It didn’t look like the Wild needed any extra help, not when the team has plowed through the bulk of its home schedule with an impressive proficiency, but the setup of its current homestand is certainly friendly.
The last-place Coyotes, Central Division basement-dwelling Blackhawks and rebuilding Rangers were the appetizers before a meaty entree featuring the Metropolitan-leading Capitals and in-the-mix Ducks capped off the five-course challenge.
But the momentum the Wild appeared poised to gain Thursday never arrived.
Instead, the team sputtered at the outset of this pivotal stretch by blowing a three-goal lead en route to a 4-3 overtime loss to the Coyotes in front of 18,816 at Xcel Energy Center that still managed to extend its point streak on home ice to a franchise-record 11 games — an afterthought in a lackluster effort that seemed out of place in a playoff race as urgent as the one the Wild is experiencing.
“It’s disappointing,” goalie Devan Dubnyk said. “That’s not who we are.”
Arizona completed its comeback 3 minutes, 55 seconds into the extra period when rookie Clayton Keller wired a shot by Dubnyk, but the Wild’s demise was put in motion much earlier.
The start was ho-hum, a far cry from the enthusiasm expected of a team returning home amid an 18-4-4 record in its own building.
And yet, the Wild still smuggled a one-goal lead out of the first period after center Eric Staal buried a Jared Spurgeon feed with 2:47 remaining in the period.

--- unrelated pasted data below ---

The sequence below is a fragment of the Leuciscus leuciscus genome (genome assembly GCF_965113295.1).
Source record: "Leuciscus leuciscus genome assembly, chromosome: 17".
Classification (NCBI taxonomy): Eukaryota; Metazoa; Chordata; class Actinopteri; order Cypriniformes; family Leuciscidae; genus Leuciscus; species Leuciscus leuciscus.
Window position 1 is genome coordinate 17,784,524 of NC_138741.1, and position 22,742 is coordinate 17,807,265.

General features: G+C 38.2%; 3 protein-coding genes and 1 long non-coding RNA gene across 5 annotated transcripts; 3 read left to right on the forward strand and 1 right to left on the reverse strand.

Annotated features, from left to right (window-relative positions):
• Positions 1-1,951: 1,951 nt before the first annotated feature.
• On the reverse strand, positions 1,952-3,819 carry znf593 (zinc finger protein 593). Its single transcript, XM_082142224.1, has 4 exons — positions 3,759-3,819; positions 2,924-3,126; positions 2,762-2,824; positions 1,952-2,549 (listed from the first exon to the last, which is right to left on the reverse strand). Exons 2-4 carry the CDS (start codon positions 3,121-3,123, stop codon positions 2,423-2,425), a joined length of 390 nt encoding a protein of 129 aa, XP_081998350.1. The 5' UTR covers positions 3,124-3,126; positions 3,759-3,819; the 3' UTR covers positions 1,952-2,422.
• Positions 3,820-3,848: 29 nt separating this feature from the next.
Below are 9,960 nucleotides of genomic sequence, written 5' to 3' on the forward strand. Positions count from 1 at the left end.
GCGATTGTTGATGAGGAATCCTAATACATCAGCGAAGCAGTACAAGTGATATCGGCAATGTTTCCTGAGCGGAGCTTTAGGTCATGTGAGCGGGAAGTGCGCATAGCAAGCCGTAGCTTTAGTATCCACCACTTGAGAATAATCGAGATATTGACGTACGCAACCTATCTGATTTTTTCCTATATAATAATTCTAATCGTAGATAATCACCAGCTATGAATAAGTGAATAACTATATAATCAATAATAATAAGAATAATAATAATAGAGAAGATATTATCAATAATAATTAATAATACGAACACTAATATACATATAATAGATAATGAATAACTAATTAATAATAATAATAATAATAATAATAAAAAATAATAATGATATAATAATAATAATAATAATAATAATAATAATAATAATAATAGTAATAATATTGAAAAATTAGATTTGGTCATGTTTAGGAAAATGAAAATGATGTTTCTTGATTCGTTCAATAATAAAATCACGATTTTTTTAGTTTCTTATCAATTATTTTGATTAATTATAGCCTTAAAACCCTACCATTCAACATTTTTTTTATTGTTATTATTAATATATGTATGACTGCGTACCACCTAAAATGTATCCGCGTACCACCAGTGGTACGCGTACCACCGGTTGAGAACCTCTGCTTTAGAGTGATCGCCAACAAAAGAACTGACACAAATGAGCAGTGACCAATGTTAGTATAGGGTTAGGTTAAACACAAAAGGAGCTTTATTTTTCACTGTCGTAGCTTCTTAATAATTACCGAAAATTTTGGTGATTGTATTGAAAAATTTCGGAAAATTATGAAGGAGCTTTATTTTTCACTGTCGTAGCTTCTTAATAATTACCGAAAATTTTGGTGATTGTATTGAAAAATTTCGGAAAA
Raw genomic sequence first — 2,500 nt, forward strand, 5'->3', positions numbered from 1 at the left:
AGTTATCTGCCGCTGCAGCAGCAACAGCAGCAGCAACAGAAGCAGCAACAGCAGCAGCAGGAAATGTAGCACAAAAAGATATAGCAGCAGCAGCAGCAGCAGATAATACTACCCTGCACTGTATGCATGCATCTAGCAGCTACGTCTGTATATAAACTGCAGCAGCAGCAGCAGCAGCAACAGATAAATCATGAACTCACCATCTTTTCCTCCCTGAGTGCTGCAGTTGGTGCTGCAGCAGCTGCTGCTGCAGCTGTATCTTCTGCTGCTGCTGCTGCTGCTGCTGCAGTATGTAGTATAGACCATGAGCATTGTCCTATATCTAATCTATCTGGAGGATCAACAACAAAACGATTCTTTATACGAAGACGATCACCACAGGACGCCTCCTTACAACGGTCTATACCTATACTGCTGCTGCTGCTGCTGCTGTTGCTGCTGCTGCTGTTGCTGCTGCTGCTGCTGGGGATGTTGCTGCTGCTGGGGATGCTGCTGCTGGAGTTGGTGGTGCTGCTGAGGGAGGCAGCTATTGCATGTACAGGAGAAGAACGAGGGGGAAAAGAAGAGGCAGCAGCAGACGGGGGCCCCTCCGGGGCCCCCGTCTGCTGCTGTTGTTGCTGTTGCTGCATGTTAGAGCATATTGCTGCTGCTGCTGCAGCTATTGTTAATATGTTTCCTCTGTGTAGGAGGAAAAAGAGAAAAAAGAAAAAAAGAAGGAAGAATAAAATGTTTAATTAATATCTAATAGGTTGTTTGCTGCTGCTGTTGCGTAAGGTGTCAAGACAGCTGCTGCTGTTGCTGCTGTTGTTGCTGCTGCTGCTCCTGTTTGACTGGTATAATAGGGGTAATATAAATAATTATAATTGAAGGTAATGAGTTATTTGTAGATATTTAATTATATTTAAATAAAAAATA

Not only was it Staal’s team-leading 24th goal, but his 49 points also pace the Wild.
That lead ballooned to two once center Matt Cullen capitalized on a breakaway at 5:54 of the second and then again at 9:59 on a blocker-side shot from defenseman Mike Reilly for his first goal of the season.
But the score was deceptive.
“I wasn’t comfortable,” Wild coach Bruce Boudreau said. “We weren’t skating. They were beating us to every puck. They were outworking us. Even though we got three goals, it wasn’t a 3-0 game at the time.”
Eventually, the Coyotes were rewarded for their efforts.
Winger Nick Cousins buried a cross-crease feed from Grand Rapids’ Alex Goligoski only 1:31 after Reilly’s goal on Raanta, who ended up with 25 saves. And in the third, the Coyotes moved within 3-2 at 8:02 on a shot from defenseman Kevin Connauton before Cousins knotted it while Raanta was pulled for an extra attacker with 19 seconds to go.
“We had more than enough opportunity to clear the puck in the last minute,” said Dubnyk, who had 36 saves. “It comes back to bite you.”
The photo finish was a somewhat surprising reality between the NHL’s worst team and one of its most dominant on home ice, but the Coyotes’ speed and hustle deservedly put Arizona in contention for this game — which saw both teams go 0-for-1 on the power play.
And while its rally, which secured just the Coyotes’ 13th win of the season, was a morale boost for a group focused on growing for the future, it was also a wake-up call for a Wild bunch that isn’t guaranteed of escaping Arizona’s impending non-playoff fate despite being higher up in the standings — a grim reminder that will accompany the team through the rest of its homestand menu.
“It just shouldn’t happen,” winger Zach Parise said. “It can’t happen in the race that we’re in and that we’re going to be in for the rest of the year. It’s a tough point to lose.”